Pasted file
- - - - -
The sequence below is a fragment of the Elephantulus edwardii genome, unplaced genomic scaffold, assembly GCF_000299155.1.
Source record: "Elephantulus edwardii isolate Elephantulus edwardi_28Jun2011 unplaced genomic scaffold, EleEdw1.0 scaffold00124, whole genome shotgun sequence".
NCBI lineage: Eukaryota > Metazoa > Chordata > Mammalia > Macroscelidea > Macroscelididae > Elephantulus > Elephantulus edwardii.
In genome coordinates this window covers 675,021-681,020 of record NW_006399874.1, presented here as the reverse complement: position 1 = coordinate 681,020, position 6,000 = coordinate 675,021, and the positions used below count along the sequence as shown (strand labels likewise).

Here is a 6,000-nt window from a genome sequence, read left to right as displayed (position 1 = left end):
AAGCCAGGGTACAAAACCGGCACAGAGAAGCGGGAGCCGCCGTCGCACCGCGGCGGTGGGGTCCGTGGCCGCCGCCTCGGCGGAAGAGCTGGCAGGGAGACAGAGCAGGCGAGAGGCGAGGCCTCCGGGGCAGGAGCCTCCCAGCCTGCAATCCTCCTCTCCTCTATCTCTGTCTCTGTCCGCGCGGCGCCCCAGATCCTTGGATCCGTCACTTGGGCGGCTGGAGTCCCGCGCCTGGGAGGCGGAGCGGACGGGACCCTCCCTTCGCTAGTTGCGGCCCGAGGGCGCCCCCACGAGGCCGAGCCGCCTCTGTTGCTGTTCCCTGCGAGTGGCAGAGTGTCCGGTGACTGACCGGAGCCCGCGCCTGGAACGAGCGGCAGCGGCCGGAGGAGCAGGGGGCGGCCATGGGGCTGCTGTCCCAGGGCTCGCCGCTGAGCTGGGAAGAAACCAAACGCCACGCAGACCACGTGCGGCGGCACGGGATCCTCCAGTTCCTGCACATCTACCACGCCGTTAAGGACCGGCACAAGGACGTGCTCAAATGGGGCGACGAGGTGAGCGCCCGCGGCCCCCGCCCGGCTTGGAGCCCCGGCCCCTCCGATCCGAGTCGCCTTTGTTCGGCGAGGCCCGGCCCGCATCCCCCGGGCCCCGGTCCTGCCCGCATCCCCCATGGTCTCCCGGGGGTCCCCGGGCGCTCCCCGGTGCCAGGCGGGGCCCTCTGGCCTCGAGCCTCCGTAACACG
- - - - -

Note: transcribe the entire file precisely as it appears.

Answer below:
The sequence below is a fragment of the Elephantulus edwardii genome, unplaced genomic scaffold, assembly GCF_000299155.1.
Source record: "Elephantulus edwardii isolate Elephantulus edwardi_28Jun2011 unplaced genomic scaffold, EleEdw1.0 scaffold00124, whole genome shotgun sequence".
NCBI lineage: Eukaryota > Metazoa > Chordata > Mammalia > Macroscelidea > Macroscelididae > Elephantulus > Elephantulus edwardii.
In genome coordinates this window covers 675,021-681,020 of record NW_006399874.1, presented here as the reverse complement: position 1 = coordinate 681,020, position 6,000 = coordinate 675,021, and the positions used below count along the sequence as shown (strand labels likewise).

Here is a 6,000-nt window from a genome sequence, read left to right as displayed (position 1 = left end):
AAGCCAGGGTACAAAACCGGCACAGAGAAGCGGGAGCCGCCGTCGCACCGCGGCGGTGGGGTCCGTGGCCGCCGCCTCGGCGGAAGAGCTGGCAGGGAGACAGAGCAGGCGAGAGGCGAGGCCTCCGGGGCAGGAGCCTCCCAGCCTGCAATCCTCCTCTCCTCTATCTCTGTCTCTGTCCGCGCGGCGCCCCAGATCCTTGGATCCGTCACTTGGGCGGCTGGAGTCCCGCGCCTGGGAGGCGGAGCGGACGGGACCCTCCCTTCGCTAGTTGCGGCCCGAGGGCGCCCCCACGAGGCCGAGCCGCCTCTGTTGCTGTTCCCTGCGAGTGGCAGAGTGTCCGGTGACTGACCGGAGCCCGCGCCTGGAACGAGCGGCAGCGGCCGGAGGAGCAGGGGGCGGCCATGGGGCTGCTGTCCCAGGGCTCGCCGCTGAGCTGGGAAGAAACCAAACGCCACGCAGACCACGTGCGGCGGCACGGGATCCTCCAGTTCCTGCACATCTACCACGCCGTTAAGGACCGGCACAAGGACGTGCTCAAATGGGGCGACGAGGTGAGCGCCCGCGGCCCCCGCCCGGCTTGGAGCCCCGGCCCCTCCGATCCGAGTCGCCTTTGTTCGGCGAGGCCCGGCCCGCATCCCCCGGGCCCCGGTCCTGCCCGCATCCCCCATGGTCTCCCGGGGGTCCCCGGGCGCTCCCCGGTGCCAGGCGGGGCCCTCTGGCCTCGAGCCTCCGTAACACG